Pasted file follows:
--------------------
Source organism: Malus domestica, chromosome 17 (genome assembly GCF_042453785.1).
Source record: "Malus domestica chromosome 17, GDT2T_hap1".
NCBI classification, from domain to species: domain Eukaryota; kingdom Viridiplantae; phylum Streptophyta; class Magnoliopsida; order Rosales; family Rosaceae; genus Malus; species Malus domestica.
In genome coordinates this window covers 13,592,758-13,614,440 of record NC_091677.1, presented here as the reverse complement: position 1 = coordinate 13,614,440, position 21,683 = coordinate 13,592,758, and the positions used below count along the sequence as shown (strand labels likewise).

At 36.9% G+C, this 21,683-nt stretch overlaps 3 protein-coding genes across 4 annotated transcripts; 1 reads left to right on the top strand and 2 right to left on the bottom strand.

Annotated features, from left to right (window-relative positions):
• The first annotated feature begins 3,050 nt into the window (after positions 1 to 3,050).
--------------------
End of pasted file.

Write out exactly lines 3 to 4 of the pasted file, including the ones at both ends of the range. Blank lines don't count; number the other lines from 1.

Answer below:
NCBI classification, from domain to species: domain Eukaryota; kingdom Viridiplantae; phylum Streptophyta; class Magnoliopsida; order Rosales; family Rosaceae; genus Malus; species Malus domestica.
In genome coordinates this window covers 13,592,758-13,614,440 of record NC_091677.1, presented here as the reverse complement: position 1 = coordinate 13,614,440, position 21,683 = coordinate 13,592,758, and the positions used below count along the sequence as shown (strand labels likewise).